Can the Covid-19 pandemic hurt India’s huge demographic dividend?

There are ways the Covid-19 pandemic may diminish India’s demographic advantage. India needs to fight this like a war.

India’s demographic dividend is well know around the world. And envied, especially in China. As the Chinese will suffer a big demographic disadvantage going forward.

Social media posts in China frequently talk about India’s advantage in demographics. And such chatter is typical of contemporary Chinese discourse on India — condescending, with a bit of contempt towards the Indian advantage.

But this Covid-19 pandemic may diminish the demographic advantage India may have.

For one, it is severely hurting education in India. An area where India was already fairing bad. Six million children were out of school last year in India because of the direct effects of the pandemic like lock downs.

Secondary effects, like economic contraction means less budget increase for education by the govt. And increased military spending necessitated by adversaries has resulted in more cuts. While many children are dropping out of school because of increased poverty due to the pandemic.

While Covid-19 itself seems benign to children, the long-lasting impact of it on a child’s social, physical, and cognitive development is now being recognized by experts worldwide. A latest report by an organization in India says 375 million children may suffer long-term impacts because of the pandemic.

Children will suffer impacts like being underweight, suffering stunted growth, and losses in economic productivity, according to the report. Like spending on education, the healthcare budget too will suffer for the same reasons. This affects India’s young both directly, and indirectly if parents suffer due to inadequate healthcare.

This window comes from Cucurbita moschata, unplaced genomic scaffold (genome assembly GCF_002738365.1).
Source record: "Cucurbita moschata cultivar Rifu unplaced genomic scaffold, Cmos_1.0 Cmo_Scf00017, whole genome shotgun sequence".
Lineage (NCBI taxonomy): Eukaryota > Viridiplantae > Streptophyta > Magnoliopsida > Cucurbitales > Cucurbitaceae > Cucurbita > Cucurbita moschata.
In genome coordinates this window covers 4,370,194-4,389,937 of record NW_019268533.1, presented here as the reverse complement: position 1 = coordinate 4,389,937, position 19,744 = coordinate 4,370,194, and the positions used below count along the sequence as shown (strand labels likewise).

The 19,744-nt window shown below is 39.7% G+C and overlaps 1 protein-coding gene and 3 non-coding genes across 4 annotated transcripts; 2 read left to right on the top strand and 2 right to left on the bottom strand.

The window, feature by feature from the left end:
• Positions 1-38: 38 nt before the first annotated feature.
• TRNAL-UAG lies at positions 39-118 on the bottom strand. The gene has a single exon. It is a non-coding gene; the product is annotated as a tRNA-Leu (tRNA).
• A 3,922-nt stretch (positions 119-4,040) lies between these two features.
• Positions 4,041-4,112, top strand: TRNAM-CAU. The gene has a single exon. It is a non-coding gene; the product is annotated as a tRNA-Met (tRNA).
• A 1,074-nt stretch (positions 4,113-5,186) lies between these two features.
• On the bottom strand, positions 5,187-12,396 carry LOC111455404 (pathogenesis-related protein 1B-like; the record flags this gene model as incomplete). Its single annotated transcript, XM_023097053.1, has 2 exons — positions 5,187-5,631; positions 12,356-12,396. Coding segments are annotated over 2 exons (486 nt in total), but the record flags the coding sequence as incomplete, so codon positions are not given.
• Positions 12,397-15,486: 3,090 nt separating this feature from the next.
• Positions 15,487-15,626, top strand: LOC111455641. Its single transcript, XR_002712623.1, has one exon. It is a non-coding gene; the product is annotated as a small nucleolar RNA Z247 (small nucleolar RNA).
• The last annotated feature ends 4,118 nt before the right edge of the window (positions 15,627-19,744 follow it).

The most worrisome to me are studies that suggest Covid-19 affects male fertility. One study estimated nearly 10–20% of males who get infected with Covid-19 may have permanent impairment of fertility. Studies also say nearly 50% of men infected with Covid-19 will have lower sperm counts.

COVID-19 Impacts Male Fertility Negatively. Source: India.com

While this may at first sound like a boon for a country grappling with population issues, the implications of this are serious for India’s future. In a generation, India will stare at population decline. India will be in no better position than China by the year 2045.

That’s the year when China having reached its peak would stare at a decline because of poor policies of the past like One-child policy. And India, in contrast, will be coming out of its golden decades to be an unstoppable rising power — that’s if Covid-19 hadn’t happened, sparing India’s demographic dividend.

It is imperative for Indian policy makers to come up with plans to not allow Covid-19 to waste India’s demographic dividend. India should look into pouring resources to not just protect the demographic advantage but also to maximize it. This is very important for India’s future growth.

At the same time, this concerning aspect of Covid-19 hurting fertility of the population needs to be looked into by experts and policy makers. Young Covid-19 infected must be surveilled for long term health effects even if they didn’t develop serious disease.

And effects of vaccines, especially inactivated whole virus ones, on fertility must be studied and all fears allayed. To prevent vaccine hesitancy due to such concerns, you know. And get as many young inoculated faster.

Also, for strategic and military planners, here’s a hypothetical question: What if a hostile actor or terror group unleashes a war that destroys India’s demographic dividend and future growth? What if another wave from a new variant hits our Children, our future, severely?

Chief of the Army staff, General Naravane talked of health security of the country. Hope India has a plan to retaliate.

A blogs a worldview at ablogs.medium.com